My family knew of her mental illness and the priests at our church and maybe a few other key people. I do not recall talking to people when I was young about Mom's problems, even with friends. When you are already one of the few kids in class with divorced parents and you also have a Downs Syndrome sister, adding a mentally ill mother to the list isn't exactly appealing. When I was in elementary school, I was mostly confused about it and a bit embarrassed.

By the time I got to high school, I wasn't getting along with my mom and insisted that she let me live with Dad. She finally did and then I worried no more about mental illness - I was too concerned with finding my own spot in the socially awkward world of high school. What I didn't realize then was that Mom got worse during that time while my sister still lived with her. My sister never told me or my Dad what she was going through - she was too confused, scared, and ashamed.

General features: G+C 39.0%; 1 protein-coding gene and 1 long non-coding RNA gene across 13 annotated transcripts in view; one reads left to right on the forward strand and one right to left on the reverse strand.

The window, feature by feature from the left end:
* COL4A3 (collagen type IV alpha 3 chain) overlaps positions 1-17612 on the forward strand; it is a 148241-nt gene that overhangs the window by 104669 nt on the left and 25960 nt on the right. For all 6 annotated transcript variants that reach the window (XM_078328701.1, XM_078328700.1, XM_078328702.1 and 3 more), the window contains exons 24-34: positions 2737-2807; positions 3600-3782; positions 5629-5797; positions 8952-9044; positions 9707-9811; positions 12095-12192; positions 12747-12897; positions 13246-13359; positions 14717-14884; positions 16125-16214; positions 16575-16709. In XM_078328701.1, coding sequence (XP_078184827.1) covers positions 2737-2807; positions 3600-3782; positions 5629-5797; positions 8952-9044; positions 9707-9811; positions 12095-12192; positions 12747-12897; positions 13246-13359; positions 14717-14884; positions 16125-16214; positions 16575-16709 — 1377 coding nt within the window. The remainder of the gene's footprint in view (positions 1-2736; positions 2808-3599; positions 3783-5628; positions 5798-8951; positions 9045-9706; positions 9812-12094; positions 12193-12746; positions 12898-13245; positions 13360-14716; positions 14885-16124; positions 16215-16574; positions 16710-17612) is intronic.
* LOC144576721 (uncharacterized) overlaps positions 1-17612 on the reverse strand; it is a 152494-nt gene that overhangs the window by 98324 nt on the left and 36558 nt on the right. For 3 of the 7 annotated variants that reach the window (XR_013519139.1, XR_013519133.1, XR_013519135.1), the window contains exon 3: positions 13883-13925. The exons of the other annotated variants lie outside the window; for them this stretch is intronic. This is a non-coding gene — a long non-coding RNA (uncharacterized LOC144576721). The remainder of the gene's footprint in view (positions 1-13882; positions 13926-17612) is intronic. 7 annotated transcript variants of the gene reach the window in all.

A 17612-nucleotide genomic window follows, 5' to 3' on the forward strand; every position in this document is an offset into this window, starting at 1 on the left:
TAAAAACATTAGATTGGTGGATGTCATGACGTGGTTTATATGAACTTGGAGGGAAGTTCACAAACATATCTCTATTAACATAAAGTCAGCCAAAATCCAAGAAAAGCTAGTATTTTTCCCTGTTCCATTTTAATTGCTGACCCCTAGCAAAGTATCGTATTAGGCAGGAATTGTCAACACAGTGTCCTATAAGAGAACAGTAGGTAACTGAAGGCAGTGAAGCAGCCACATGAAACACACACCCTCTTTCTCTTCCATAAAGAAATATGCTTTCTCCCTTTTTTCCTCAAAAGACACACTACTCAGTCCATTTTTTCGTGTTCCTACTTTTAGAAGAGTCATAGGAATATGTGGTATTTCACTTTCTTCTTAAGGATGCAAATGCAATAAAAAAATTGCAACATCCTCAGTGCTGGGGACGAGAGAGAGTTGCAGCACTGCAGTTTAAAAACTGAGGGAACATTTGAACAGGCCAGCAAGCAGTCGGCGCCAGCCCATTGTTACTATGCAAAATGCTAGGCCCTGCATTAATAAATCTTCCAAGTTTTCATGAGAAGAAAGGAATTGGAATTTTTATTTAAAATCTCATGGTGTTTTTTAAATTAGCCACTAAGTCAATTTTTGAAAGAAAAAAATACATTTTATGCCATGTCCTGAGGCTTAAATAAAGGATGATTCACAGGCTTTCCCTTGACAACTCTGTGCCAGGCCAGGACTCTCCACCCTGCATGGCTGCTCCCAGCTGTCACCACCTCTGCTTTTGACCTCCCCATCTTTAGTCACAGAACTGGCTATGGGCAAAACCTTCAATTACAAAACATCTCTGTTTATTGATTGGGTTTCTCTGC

The timing of events gets all blurred for me around this time, but I can tell you a few things without going into too much detail. Mom's problems had gone far beyond Bipolar Disorder. She left her job. She started hearing voices and created an imaginary man that she was supposed to meet. She was on and off of different medications and was committed to a mental institution more than once. Mom really struggled during those years.

Please don't think that I had a terrible childhood because of this. There were plenty of good times - board games, root beer floats, Little House on the Prairie, singing, piano playing, cousins, concerts, picnics, swimming, and reading stories. The Lord protected me and brought me through it all and has blessed me by keeping me free of the problems that Mom had. He also blessed me with a sense of humor as a coping mechanism!